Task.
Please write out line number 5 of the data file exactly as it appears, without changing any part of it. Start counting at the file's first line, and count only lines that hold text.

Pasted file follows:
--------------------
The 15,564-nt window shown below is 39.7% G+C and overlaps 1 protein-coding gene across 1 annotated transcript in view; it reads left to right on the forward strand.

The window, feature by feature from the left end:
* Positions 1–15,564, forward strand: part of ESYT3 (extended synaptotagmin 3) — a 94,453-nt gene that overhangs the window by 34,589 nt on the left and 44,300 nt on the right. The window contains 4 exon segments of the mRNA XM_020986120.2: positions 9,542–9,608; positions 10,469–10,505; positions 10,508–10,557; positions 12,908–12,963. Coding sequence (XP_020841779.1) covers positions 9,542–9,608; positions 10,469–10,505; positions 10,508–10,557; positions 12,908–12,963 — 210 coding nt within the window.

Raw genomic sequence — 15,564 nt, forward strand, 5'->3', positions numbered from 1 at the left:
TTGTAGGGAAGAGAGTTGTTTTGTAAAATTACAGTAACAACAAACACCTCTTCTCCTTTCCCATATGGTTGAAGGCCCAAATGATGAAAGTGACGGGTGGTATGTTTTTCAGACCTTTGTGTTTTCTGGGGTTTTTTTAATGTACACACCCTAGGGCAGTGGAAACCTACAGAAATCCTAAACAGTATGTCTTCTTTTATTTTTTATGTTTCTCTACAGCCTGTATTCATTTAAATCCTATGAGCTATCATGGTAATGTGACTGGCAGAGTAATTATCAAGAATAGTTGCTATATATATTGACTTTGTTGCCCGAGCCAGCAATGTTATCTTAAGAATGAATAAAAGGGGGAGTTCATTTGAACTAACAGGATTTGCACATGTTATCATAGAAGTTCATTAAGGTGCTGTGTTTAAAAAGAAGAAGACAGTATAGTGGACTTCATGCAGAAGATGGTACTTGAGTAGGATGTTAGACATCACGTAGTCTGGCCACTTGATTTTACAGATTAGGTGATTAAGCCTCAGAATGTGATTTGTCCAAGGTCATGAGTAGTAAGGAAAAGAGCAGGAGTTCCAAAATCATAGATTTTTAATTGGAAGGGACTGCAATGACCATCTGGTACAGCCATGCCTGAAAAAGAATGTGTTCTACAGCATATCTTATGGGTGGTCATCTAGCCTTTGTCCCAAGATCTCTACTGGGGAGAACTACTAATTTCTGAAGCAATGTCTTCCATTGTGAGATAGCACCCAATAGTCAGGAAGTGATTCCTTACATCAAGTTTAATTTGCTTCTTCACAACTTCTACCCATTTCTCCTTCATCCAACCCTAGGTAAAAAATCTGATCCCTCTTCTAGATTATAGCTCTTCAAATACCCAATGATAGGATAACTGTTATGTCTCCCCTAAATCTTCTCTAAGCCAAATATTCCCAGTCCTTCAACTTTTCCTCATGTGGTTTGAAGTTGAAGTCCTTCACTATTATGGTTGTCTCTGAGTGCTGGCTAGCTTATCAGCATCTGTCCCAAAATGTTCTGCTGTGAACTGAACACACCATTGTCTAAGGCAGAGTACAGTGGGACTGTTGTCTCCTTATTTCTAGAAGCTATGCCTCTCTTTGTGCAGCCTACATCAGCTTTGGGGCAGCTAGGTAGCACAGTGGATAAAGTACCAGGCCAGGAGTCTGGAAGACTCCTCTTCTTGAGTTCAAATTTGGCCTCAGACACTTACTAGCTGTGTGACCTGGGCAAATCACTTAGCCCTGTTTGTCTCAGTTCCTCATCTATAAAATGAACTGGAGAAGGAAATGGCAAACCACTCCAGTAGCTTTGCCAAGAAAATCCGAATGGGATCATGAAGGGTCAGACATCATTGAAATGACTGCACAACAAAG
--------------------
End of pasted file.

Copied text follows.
TTGTAGGGAAGAGAGTTGTTTTGTAAAATTACAGTAACAACAAACACCTCTTCTCCTTTCCCATATGGTTGAAGGCCCAAATGATGAAAGTGACGGGTGGTATGTTTTTCAGACCTTTGTGTTTTCTGGGGTTTTTTTAATGTACACACCCTAGGGCAGTGGAAACCTACAGAAATCCTAAACAGTATGTCTTCTTTTATTTTTTATGTTTCTCTACAGCCTGTATTCATTTAAATCCTATGAGCTATCATGGTAATGTGACTGGCAGAGTAATTATCAAGAATAGTTGCTATATATATTGACTTTGTTGCCCGAGCCAGCAATGTTATCTTAAGAATGAATAAAAGGGGGAGTTCATTTGAACTAACAGGATTTGCACATGTTATCATAGAAGTTCATTAAGGTGCTGTGTTTAAAAAGAAGAAGACAGTATAGTGGACTTCATGCAGAAGATGGTACTTGAGTAGGATGTTAGACATCACGTAGTCTGGCCACTTGATTTTACAGATTAGGTGATTAAGCCTCAGAATGTGATTTGTCCAAGGTCATGAGTAGTAAGGAAAAGAGCAGGAGTTCCAAAATCATAGATTTTTAATTGGAAGGGACTGCAATGACCATCTGGTACAGCCATGCCTGAAAAAGAATGTGTTCTACAGCATATCTTATGGGTGGTCATCTAGCCTTTGTCCCAAGATCTCTACTGGGGAGAACTACTAATTTCTGAAGCAATGTCTTCCATTGTGAGATAGCACCCAATAGTCAGGAAGTGATTCCTTACATCAAGTTTAATTTGCTTCTTCACAACTTCTACCCATTTCTCCTTCATCCAACCCTAGGTAAAAAATCTGATCCCTCTTCTAGATTATAGCTCTTCAAATACCCAATGATAGGATAACTGTTATGTCTCCCCTAAATCTTCTCTAAGCCAAATATTCCCAGTCCTTCAACTTTTCCTCATGTGGTTTGAAGTTGAAGTCCTTCACTATTATGGTTGTCTCTGAGTGCTGGCTAGCTTATCAGCATCTGTCCCAAAATGTTCTGCTGTGAACTGAACACACCATTGTCTAAGGCAGAGTACAGTGGGACTGTTGTCTCCTTATTTCTAGAAGCTATGCCTCTCTTTGTGCAGCCTACATCAGCTTTGGGGCAGCTAGGTAGCACAGTGGATAAAGTACCAGGCCAGGAGTCTGGAAGACTCCTCTTCTTGAGTTCAAATTTGGCCTCAGACACTTACTAGCTGTGTGACCTGGGCAAATCACTTAGCCCTGTTTGTCTCAGTTCCTCATCTATAAAATGAACTGGAGAAGGAAATGGCAAACCACTCCAGTAGCTTTGCCAAGAAAATCCGAATGGGATCATGAAGGGTCAGACATCATTGAAATGACTGCACAACAAAG